Study objective: To evaluate associations between polysomnographic variables in obstructive sleep apnea (OSA) and a variety of psychological responses (including depressive symptoms) as assessed by the Minnesota Multiphasic Personality Inventory (MMPI).
Setting: University sleep disorders center.
Patients: One-hundred seventy eight consecutive clinical OSA patients.
Interventions: Not applicable.
Measurements and results: Patients completed the MPI prior to overnight diagnostic polysomnography. Fifty-eight percent demonstrated at least one MMPI elevation (mean = 1.8 elevations), with Depression (D) elevated for 32%, Hypochondriasis (Hs) for 30%, and Hysteria (Hy) for 21%. Thirty-eight percent demonstrated two or more elevations, with several variations of Hs-D and Hs-D-Hy configurations evident. "Conversion V" profiles were fairly rare, and a large number of miscellaneous configurations occurred once. Significant correlations were detected between several MMPI scale scores and total sleep time, the apnea-hypopnea index (AHI) during REM, and particularly arterial oxygen saturation, even when partialling out variance related to body mass index (BMI). In contract, D scores were not correlated with any polysomnographic parameters. Based upon MMPI configuration, the sample was subdivided into the following seven profile groups: Nonelevated (n = 74); Single D (n = 11); Single non-D (n = 25); Combined D plus (a) HS or HY (n = 7), (b) Hs and Hy (n = 10), or (c) other (n = 29); and Multiple non-D (n = 22). Multivariate analysis controlling for age and gender indicated higher AHI in the Single non-D, Combined D plus other, and Multiple non-D groups, compared to the Single D group. Also, there was lower average oxygen saturation in the Multiple non-D group, compared to Single D, Single non-D, and Nonelevated groups. The Combined D plus HS and/or Hy groups did not differ from each other or from other groups, even when merged. The Multiple non-D findings were unattributable to any specific scale or overall number of elevations.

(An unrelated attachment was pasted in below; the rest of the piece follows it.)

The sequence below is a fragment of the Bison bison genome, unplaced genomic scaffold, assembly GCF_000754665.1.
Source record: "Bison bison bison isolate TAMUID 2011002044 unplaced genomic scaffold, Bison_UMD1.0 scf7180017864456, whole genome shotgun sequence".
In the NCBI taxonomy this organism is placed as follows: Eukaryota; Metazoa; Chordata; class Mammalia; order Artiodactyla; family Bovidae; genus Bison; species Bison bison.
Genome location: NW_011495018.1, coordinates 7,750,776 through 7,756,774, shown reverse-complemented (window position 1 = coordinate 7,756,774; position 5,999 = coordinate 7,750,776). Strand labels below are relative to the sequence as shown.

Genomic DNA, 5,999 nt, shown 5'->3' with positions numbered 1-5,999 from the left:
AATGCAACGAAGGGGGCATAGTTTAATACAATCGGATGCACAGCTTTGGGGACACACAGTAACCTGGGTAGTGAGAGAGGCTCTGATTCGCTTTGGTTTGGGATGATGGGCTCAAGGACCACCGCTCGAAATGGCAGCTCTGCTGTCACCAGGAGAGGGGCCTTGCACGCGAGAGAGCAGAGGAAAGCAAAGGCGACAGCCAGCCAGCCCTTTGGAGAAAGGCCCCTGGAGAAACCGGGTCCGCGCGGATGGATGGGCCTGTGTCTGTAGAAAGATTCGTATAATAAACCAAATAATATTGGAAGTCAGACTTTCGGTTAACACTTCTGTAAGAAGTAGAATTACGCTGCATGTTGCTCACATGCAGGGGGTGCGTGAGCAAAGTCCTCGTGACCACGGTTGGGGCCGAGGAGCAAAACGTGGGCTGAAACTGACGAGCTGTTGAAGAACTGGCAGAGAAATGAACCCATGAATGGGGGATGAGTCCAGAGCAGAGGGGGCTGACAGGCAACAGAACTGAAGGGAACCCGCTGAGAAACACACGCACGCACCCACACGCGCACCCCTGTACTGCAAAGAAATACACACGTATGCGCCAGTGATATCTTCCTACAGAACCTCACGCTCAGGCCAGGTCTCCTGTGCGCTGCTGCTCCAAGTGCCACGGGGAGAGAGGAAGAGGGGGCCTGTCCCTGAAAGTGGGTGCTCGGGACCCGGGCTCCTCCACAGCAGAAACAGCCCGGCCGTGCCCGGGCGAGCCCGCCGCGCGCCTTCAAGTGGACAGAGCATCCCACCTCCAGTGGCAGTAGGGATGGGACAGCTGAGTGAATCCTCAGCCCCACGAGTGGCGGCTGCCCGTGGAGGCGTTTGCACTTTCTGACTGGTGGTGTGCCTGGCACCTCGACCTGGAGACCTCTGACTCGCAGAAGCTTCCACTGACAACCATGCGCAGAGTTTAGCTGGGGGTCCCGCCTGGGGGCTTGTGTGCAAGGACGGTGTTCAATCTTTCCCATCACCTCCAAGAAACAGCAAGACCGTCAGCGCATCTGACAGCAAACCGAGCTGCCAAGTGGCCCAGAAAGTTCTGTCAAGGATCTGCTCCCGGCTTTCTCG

Conclusions: OSA patients who have core depressive symptoms (as measured by MMPI scale D) without significant psychological symptoms in other areas tend to have less severe OSA, whereas those with a diverse set of other psychological symptoms overshadowing depressive symptoms (e.g., somatic focus, emotional reactivity, family/marital problems, cognitive problems, etc.) tend to have greater AHI and lower oxygen saturation. Although it seems probable that these MMPI differences primarily reflect OSA effects, prospective research is needed to confirm this hypothesis.